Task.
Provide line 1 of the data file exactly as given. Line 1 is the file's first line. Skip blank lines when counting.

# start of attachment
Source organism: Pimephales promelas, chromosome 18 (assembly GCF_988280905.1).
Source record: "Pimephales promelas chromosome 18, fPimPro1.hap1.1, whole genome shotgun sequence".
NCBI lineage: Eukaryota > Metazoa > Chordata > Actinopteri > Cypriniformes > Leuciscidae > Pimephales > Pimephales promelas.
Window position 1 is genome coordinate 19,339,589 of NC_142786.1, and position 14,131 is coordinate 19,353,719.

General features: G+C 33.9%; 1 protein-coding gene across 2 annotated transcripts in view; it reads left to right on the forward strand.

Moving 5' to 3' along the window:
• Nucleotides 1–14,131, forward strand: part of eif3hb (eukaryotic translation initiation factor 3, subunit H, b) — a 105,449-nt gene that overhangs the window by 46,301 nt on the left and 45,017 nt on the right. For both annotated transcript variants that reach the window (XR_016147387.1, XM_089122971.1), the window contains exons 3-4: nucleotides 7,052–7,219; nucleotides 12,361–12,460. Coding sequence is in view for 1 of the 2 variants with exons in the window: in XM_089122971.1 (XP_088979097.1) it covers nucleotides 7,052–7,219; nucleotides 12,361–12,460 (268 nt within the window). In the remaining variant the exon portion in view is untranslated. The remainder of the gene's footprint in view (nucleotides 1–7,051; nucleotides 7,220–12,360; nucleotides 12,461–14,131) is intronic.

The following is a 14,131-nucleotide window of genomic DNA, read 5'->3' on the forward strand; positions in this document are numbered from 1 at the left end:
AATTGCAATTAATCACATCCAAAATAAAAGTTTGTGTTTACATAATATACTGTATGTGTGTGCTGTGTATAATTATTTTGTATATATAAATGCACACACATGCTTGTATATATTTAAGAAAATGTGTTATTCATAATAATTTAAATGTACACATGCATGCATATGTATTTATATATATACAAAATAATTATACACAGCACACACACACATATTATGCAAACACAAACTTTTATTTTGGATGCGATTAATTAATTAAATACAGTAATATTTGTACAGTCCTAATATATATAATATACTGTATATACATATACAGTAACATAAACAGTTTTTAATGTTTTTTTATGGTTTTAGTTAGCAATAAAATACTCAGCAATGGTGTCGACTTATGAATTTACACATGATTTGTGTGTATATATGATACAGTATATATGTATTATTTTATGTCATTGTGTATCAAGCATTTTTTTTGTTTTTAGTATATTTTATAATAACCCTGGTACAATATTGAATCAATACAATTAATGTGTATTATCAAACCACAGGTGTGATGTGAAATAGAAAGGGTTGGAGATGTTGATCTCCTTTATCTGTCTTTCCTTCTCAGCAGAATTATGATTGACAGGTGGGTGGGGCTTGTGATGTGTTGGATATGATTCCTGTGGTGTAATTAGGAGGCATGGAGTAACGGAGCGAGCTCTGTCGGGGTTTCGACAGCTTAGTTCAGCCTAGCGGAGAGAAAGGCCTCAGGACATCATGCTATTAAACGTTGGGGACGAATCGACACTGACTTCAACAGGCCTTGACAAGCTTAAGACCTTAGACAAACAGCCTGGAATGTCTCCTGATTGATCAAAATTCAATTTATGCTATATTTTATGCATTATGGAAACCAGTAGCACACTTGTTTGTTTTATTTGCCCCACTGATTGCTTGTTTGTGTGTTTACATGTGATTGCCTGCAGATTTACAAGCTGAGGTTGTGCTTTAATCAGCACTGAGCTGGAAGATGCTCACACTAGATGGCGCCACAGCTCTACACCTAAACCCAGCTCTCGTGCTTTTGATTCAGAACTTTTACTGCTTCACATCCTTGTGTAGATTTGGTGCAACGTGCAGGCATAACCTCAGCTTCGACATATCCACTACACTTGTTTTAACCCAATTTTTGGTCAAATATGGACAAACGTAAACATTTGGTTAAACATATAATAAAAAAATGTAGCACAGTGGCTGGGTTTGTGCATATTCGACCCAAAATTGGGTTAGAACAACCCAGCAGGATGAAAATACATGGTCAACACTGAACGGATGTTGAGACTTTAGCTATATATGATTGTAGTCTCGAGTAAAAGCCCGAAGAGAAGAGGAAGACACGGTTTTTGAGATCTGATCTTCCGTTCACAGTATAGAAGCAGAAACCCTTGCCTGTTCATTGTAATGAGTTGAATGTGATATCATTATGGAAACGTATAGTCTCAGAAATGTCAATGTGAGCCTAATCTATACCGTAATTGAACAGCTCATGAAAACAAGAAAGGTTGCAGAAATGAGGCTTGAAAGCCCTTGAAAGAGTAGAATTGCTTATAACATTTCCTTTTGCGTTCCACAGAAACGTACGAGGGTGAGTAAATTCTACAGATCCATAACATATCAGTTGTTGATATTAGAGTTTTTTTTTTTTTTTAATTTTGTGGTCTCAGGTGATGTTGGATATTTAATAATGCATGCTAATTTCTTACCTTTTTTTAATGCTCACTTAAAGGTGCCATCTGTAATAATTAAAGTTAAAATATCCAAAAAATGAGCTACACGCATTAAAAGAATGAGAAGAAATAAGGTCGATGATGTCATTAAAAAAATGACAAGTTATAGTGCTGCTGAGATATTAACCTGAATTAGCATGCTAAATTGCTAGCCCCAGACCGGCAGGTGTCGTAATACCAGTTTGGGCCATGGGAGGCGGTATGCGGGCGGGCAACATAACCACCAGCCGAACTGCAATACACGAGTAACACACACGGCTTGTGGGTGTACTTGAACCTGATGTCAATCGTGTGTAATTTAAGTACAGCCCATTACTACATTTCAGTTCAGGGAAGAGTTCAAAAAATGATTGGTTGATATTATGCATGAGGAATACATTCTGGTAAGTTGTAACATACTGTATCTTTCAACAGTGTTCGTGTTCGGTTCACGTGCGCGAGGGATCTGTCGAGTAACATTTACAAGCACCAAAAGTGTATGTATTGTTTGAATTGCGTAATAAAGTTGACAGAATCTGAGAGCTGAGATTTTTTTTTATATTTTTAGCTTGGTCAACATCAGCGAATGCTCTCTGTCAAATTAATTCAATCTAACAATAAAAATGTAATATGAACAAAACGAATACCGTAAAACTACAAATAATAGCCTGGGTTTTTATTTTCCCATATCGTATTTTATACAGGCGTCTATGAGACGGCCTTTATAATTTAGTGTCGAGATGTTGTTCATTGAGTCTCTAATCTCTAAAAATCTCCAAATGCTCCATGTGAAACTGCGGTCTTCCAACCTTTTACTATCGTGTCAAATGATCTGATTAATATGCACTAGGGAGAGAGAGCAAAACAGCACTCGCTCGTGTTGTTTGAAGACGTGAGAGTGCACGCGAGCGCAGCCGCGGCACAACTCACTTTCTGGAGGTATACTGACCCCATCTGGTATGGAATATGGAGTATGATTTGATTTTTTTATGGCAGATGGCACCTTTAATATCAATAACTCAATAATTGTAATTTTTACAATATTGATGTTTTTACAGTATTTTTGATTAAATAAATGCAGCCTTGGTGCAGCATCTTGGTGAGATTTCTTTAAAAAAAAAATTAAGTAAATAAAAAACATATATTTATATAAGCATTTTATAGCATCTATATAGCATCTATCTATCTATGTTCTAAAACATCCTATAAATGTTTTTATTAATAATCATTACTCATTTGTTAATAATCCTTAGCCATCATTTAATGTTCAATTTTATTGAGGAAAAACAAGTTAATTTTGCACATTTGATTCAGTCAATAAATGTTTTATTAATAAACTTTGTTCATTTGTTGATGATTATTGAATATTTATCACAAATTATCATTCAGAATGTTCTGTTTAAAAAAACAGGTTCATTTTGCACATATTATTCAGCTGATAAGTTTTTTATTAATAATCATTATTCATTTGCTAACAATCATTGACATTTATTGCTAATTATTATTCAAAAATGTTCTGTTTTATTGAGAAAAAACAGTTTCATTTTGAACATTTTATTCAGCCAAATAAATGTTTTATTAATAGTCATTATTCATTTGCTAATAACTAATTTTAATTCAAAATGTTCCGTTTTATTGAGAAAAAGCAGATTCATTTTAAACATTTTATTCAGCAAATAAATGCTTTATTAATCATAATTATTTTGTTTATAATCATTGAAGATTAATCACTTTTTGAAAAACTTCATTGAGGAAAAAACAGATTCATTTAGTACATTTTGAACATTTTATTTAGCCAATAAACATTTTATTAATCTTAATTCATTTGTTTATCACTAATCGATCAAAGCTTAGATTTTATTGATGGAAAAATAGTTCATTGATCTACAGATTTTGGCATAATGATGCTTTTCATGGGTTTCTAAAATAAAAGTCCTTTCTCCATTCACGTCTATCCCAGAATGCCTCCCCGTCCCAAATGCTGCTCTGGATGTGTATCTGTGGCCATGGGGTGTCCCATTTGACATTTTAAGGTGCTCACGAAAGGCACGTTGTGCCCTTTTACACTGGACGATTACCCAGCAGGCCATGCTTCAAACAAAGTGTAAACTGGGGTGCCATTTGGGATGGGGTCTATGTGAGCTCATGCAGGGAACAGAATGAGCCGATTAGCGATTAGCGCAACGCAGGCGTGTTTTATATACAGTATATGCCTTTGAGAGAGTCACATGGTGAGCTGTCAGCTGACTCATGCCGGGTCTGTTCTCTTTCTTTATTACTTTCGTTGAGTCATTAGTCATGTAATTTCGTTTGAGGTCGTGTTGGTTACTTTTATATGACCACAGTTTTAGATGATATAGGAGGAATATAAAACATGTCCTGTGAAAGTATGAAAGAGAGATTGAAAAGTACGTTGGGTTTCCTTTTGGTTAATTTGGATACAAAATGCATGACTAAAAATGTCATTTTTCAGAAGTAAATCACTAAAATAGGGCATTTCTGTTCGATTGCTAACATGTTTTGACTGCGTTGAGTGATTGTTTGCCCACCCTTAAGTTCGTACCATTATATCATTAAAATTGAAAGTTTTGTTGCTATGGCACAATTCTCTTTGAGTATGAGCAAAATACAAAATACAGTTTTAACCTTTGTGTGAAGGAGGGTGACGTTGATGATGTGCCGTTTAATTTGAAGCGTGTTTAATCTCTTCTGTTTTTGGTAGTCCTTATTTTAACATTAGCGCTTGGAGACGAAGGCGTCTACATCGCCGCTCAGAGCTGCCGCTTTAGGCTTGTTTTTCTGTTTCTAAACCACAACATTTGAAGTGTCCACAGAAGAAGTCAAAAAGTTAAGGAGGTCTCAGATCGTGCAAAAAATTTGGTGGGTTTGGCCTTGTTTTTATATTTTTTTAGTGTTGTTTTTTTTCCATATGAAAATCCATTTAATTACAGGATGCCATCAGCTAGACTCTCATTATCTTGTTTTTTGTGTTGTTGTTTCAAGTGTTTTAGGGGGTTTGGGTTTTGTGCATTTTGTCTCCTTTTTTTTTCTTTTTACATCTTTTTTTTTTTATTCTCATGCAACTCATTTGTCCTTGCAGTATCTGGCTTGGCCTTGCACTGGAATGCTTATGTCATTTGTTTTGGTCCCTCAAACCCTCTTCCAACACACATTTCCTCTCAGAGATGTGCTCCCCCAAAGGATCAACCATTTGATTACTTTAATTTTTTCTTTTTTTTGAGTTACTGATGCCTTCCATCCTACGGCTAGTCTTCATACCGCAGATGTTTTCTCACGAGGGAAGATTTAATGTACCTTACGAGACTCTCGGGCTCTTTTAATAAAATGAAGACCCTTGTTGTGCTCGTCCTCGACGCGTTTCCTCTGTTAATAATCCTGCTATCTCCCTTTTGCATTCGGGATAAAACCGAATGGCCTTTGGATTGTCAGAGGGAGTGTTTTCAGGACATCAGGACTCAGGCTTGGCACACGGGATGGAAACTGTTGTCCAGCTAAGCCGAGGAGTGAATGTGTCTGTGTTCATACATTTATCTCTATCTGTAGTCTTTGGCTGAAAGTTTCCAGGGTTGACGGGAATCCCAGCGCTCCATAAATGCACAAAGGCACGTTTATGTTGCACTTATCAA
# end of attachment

Source organism: Pimephales promelas, chromosome 18 (assembly GCF_988280905.1).